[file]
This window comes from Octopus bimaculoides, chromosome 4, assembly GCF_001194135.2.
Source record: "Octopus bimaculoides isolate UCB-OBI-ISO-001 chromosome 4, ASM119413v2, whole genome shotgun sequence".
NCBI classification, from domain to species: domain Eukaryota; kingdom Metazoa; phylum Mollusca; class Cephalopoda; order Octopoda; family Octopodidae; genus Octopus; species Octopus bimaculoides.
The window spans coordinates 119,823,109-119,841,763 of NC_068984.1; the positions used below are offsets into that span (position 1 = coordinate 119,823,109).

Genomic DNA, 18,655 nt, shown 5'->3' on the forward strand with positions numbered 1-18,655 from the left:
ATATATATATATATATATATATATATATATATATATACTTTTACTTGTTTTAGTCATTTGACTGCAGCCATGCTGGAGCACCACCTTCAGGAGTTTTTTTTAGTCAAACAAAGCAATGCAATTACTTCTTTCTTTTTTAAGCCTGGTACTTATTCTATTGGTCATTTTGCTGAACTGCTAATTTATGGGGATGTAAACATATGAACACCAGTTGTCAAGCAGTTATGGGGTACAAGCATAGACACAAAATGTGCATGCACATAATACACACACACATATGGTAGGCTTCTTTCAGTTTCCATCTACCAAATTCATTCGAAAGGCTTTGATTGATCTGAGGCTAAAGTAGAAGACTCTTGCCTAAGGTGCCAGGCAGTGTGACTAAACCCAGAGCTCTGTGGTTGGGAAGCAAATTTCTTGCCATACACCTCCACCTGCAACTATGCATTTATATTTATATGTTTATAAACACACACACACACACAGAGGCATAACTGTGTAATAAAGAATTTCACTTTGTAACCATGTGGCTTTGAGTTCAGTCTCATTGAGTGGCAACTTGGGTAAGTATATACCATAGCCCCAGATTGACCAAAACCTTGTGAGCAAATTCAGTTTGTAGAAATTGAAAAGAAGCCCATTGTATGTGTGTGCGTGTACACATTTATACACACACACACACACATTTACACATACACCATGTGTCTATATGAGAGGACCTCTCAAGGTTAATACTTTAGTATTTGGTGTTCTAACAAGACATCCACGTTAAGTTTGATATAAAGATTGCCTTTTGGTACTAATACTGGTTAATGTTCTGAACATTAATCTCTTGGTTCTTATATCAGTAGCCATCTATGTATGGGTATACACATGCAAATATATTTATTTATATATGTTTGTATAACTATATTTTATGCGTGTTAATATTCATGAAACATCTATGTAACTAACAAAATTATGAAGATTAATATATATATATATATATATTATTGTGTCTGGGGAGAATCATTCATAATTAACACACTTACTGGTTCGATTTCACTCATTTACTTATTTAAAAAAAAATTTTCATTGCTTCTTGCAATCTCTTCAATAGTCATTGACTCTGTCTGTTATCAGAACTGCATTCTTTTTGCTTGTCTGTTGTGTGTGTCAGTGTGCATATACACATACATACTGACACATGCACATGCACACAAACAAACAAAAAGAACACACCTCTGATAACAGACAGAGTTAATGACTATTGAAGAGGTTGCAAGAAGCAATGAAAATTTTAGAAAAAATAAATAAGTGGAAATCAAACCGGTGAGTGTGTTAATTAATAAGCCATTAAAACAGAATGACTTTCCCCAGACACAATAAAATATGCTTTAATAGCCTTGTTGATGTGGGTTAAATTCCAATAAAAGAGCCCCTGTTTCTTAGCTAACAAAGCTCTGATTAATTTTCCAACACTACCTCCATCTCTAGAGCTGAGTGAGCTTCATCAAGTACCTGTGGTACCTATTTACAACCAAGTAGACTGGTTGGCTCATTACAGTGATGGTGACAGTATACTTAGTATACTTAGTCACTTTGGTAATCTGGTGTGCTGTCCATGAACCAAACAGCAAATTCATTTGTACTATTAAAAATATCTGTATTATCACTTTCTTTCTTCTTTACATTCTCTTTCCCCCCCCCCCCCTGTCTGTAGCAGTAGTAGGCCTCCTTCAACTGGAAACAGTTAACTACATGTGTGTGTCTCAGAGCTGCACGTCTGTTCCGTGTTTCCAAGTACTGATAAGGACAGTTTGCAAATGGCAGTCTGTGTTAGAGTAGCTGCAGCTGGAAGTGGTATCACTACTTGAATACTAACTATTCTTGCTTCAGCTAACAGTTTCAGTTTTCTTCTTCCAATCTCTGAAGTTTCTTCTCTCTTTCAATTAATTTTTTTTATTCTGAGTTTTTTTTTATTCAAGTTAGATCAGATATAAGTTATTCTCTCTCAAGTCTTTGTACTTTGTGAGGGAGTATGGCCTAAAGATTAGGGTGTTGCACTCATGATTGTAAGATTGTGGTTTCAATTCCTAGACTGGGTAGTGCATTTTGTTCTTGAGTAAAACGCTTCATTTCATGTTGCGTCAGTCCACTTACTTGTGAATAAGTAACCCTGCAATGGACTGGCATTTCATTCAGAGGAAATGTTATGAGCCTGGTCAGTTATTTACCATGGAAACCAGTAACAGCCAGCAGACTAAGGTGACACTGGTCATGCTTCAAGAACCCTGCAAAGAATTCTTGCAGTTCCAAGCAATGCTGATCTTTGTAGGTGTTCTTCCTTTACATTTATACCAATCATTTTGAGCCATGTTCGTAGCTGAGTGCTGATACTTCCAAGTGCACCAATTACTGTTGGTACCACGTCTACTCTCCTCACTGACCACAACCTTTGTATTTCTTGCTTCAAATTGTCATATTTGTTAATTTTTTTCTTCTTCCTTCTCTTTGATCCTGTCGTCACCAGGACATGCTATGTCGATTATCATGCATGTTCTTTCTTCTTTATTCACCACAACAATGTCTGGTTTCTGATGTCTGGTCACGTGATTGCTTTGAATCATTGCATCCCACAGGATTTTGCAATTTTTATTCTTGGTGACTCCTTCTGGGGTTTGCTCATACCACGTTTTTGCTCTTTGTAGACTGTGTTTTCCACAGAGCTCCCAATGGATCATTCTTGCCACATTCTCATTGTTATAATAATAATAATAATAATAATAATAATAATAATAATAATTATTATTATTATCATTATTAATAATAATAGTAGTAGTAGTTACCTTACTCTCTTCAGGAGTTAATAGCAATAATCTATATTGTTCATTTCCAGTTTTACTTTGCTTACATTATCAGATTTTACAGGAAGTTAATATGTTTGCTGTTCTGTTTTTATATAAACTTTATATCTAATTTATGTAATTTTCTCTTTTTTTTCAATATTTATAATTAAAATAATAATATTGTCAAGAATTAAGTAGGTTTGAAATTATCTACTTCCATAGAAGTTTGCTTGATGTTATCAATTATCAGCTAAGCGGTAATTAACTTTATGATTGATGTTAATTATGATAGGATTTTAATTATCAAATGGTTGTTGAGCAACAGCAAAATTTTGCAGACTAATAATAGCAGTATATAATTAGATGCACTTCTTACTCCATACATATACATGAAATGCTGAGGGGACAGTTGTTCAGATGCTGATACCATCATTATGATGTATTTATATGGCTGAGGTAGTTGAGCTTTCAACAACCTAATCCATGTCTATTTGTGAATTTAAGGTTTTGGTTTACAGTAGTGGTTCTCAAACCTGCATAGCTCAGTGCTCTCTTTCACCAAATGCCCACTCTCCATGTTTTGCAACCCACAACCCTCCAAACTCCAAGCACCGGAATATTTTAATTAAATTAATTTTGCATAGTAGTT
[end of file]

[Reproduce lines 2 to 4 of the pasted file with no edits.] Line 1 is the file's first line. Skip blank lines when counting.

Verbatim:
Source record: "Octopus bimaculoides isolate UCB-OBI-ISO-001 chromosome 4, ASM119413v2, whole genome shotgun sequence".
NCBI classification, from domain to species: domain Eukaryota; kingdom Metazoa; phylum Mollusca; class Cephalopoda; order Octopoda; family Octopodidae; genus Octopus; species Octopus bimaculoides.
The window spans coordinates 119,823,109-119,841,763 of NC_068984.1; the positions used below are offsets into that span (position 1 = coordinate 119,823,109).